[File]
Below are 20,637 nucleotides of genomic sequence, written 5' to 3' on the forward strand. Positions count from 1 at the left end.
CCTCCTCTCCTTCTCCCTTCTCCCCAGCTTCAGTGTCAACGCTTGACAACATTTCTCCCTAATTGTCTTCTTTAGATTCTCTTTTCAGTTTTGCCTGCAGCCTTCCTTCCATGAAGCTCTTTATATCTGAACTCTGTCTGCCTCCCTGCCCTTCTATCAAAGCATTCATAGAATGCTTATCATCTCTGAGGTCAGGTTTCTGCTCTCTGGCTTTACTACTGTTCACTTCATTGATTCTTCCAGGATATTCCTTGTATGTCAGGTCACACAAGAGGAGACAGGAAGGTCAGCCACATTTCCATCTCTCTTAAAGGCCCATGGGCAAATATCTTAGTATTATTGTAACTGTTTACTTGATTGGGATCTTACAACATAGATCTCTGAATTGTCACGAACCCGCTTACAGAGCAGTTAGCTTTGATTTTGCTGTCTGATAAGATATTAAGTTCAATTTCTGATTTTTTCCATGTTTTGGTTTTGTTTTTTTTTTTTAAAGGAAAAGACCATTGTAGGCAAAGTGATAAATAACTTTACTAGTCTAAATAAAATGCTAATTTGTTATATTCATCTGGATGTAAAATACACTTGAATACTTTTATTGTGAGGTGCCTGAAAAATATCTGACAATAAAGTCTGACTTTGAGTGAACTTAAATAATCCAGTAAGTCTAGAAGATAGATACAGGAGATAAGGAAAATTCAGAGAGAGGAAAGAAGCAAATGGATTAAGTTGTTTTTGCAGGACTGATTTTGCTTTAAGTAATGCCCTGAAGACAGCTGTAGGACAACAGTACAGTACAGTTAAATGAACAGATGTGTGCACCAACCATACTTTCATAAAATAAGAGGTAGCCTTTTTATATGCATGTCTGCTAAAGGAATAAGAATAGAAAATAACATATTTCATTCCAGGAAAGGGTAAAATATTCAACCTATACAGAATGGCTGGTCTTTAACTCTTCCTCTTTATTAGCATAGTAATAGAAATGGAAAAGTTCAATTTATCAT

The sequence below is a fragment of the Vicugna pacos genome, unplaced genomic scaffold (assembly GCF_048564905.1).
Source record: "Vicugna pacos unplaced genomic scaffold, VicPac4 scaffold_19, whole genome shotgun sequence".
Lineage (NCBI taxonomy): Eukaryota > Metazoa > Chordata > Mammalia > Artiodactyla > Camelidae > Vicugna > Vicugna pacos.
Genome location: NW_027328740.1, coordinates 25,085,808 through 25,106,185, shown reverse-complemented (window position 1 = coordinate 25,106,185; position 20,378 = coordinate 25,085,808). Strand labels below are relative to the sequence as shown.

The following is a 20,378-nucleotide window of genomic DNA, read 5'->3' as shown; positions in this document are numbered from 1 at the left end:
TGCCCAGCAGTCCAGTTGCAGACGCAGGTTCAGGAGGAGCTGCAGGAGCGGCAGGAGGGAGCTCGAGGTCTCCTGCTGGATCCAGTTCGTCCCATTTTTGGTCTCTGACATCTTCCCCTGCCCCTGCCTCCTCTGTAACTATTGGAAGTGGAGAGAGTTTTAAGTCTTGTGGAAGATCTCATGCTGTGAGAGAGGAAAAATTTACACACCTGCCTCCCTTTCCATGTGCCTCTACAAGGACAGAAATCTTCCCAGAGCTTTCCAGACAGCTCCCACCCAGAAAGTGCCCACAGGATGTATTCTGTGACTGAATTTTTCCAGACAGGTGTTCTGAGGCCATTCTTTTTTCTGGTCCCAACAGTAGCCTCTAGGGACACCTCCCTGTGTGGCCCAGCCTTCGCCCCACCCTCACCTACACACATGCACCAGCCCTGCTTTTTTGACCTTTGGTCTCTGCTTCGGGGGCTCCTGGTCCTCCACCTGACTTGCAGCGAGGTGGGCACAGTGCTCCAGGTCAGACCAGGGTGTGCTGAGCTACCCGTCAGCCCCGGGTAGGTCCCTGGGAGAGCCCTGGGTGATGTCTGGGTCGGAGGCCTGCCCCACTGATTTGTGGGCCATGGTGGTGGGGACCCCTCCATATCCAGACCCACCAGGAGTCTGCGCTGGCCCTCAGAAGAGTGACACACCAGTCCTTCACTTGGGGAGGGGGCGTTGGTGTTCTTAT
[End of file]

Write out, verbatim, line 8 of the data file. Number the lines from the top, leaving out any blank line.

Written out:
TGCCCAGCAGTCCAGTTGCAGACGCAGGTTCAGGAGGAGCTGCAGGAGCGGCAGGAGGGAGCTCGAGGTCTCCTGCTGGATCCAGTTCGTCCCATTTTTGGTCTCTGACATCTTCCCCTGCCCCTGCCTCCTCTGTAACTATTGGAAGTGGAGAGAGTTTTAAGTCTTGTGGAAGATCTCATGCTGTGAGAGAGGAAAAATTTACACACCTGCCTCCCTTTCCATGTGCCTCTACAAGGACAGAAATCTTCCCAGAGCTTTCCAGACAGCTCCCACCCAGAAAGTGCCCACAGGATGTATTCTGTGACTGAATTTTTCCAGACAGGTGTTCTGAGGCCATTCTTTTTTCTGGTCCCAACAGTAGCCTCTAGGGACACCTCCCTGTGTGGCCCAGCCTTCGCCCCACCCTCACCTACACACATGCACCAGCCCTGCTTTTTTGACCTTTGGTCTCTGCTTCGGGGGCTCCTGGTCCTCCACCTGACTTGCAGCGAGGTGGGCACAGTGCTCCAGGTCAGACCAGGGTGTGCTGAGCTACCCGTCAGCCCCGGGTAGGTCCCTGGGAGAGCCCTGGGTGATGTCTGGGTCGGAGGCCTGCCCCACTGATTTGTGGGCCATGGTGGTGGGGACCCCTCCATATCCAGACCCACCAGGAGTCTGCGCTGGCCCTCAGAAGAGTGACACACCAGTCCTTCACTTGGGGAGGGGGCGTTGGTGTTCTTAT